Virginia law requires that solar development proposals be reviewed to ensure they comply with the comprehensive plan. However, new legislation (HB 657) allows local governments to waive this requirement (see Virginia code 15.2-2232). Furthermore, solar projects that meet certain criteria will be deemed to comply with the comprehensive plan. These include projects in zoning districts that are permitted by right or projects that are intended to serve the host facility’s load.

Zoning codes provide specific information on what type of development is allowed in each zoning district. Where zoning codes do not exist, a solar ordinance, building codes, or other development regulations may establish performance standards and requirements for solar projects. If the zoning codes and ordinances are silent on solar energy, communities are likely to consider solar proposals on a case-by-case basis.

Including solar energy in a zoning code or ordinance can help reduce uncertainty for developers who may be interested in doing business in the area. On the other hand, communities should take care that they do not impose unique restrictions on solar that are not applied to other forms of development with similar impact.

• Special Permit Conditions and Opportunity Zones

State legislation adopted in 2020 provides new options for local governments to include provisions in conditional use permits that provide community benefits and financial support. One of these laws (HB 655/SB 870) allows zoning ordinances to include conditions including 1) the dedication of real property of substantial value; or 2) cash payments for public improvements, so long as they are reasonably related to the project. For example, a solar project with impacts on wildlife, open space, or critical natural habitat could include payments to support mitigation projects that can offset these impacts.15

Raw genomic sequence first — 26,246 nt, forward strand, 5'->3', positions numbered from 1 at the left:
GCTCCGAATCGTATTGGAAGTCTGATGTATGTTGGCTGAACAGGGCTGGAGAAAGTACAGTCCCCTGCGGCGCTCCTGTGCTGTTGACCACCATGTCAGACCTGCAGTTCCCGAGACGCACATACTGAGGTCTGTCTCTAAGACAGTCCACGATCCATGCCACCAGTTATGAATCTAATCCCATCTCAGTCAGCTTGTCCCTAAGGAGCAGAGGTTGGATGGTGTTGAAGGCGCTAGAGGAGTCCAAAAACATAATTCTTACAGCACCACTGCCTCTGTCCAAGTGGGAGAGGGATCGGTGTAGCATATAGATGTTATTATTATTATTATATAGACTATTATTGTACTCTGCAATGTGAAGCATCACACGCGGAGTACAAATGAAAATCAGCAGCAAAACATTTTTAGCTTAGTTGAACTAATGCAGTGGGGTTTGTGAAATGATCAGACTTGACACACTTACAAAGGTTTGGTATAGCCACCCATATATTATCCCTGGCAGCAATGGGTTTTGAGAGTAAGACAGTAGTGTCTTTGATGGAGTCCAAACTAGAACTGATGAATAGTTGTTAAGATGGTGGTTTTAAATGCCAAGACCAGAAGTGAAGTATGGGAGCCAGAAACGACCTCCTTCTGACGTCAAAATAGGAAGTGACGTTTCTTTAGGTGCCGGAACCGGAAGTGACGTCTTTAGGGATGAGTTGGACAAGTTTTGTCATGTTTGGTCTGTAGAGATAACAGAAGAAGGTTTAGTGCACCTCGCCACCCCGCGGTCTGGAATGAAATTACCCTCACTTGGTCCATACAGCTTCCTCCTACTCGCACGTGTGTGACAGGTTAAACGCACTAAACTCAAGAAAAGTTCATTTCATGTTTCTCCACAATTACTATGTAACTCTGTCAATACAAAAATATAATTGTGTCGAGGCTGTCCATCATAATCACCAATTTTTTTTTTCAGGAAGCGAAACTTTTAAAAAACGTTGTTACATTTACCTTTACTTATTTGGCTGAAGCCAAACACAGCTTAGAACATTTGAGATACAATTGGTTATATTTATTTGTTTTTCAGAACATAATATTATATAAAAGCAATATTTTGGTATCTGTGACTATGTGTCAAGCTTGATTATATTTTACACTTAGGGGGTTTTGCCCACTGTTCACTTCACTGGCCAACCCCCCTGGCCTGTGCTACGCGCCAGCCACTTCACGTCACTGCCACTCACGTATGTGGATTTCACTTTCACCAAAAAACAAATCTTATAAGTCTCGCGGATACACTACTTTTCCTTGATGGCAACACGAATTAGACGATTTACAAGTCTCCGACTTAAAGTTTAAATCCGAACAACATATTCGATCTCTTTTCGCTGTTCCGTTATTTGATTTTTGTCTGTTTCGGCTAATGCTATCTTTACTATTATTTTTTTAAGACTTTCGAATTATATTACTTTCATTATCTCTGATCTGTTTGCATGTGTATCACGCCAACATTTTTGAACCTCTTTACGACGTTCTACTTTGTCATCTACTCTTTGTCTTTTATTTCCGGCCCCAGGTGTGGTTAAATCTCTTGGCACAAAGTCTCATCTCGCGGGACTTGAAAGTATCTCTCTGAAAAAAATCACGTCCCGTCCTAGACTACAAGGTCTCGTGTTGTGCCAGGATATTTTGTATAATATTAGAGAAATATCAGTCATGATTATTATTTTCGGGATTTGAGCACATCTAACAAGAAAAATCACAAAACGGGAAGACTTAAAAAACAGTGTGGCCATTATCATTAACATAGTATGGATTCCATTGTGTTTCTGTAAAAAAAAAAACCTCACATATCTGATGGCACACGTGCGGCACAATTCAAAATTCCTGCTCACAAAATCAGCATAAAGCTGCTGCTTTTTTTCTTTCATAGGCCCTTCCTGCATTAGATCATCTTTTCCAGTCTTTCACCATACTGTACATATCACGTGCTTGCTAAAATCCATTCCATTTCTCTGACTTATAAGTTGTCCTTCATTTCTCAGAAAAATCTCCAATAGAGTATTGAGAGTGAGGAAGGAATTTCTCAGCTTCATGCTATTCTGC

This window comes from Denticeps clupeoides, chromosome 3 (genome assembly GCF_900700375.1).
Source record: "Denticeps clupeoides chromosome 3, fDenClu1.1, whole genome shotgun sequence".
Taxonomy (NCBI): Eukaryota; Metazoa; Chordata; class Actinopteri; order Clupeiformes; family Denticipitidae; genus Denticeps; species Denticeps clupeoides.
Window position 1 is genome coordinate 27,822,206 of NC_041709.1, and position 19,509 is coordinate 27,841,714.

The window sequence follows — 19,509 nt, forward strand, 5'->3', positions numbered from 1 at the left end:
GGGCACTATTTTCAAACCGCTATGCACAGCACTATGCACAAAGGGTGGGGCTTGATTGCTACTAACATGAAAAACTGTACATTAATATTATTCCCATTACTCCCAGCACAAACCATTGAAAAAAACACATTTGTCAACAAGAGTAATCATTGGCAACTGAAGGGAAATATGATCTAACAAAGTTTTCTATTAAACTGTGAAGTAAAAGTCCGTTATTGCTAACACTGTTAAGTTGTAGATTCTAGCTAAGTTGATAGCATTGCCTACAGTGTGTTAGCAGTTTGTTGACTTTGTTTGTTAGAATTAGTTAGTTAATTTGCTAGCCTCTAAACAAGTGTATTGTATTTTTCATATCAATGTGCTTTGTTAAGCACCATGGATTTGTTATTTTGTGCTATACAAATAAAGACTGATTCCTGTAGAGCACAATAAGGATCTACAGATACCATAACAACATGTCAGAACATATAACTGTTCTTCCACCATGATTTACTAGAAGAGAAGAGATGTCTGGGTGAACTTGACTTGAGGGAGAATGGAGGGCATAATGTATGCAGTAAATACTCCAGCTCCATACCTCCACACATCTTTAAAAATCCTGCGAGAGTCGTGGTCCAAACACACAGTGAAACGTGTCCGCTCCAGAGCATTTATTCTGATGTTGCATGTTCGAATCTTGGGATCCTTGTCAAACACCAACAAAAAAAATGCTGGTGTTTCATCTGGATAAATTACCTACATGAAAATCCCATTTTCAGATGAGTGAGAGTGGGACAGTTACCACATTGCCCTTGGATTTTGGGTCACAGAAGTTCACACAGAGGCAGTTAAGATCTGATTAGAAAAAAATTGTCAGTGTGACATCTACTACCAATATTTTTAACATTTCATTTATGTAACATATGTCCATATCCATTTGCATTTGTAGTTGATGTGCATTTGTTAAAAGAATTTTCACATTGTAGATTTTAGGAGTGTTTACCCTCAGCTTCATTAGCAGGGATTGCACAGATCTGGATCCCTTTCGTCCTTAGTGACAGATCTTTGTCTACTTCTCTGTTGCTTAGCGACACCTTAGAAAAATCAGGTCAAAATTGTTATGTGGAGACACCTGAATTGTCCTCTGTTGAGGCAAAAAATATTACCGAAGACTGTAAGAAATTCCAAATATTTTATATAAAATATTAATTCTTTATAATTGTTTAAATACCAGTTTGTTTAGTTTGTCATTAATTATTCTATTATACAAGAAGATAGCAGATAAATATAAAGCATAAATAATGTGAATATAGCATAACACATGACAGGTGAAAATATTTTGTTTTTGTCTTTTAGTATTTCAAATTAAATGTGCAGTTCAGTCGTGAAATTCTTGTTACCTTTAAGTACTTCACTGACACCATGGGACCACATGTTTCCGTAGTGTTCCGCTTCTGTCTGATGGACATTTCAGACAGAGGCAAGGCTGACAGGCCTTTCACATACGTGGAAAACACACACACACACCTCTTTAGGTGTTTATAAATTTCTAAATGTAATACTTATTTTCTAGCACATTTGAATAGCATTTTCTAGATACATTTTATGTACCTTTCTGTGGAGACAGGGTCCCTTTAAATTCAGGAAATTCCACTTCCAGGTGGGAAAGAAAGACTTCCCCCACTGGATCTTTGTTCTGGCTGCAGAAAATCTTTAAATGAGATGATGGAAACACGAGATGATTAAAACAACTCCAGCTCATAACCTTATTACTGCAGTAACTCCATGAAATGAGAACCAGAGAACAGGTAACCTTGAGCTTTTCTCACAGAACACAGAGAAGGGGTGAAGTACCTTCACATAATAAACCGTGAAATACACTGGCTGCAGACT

Another new law (HB 1675) applies to any locality with a proposed solar project in any census tract that meets the eligibility requirements for designation as a qualified opportunity zone by the U.S. Department of the Treasury. It requires a developer to contact the locality with notice that the developer intends to locate a solar project in that locality, and to request a meeting to discuss and negotiate a siting agreement.  Localities are required to meet with the developers, but they don’t have to ultimately approve the project. However, a locality cannot deny a solar project solely because the locality and solar developer are not able to reach consensus on the business terms of a siting agreement.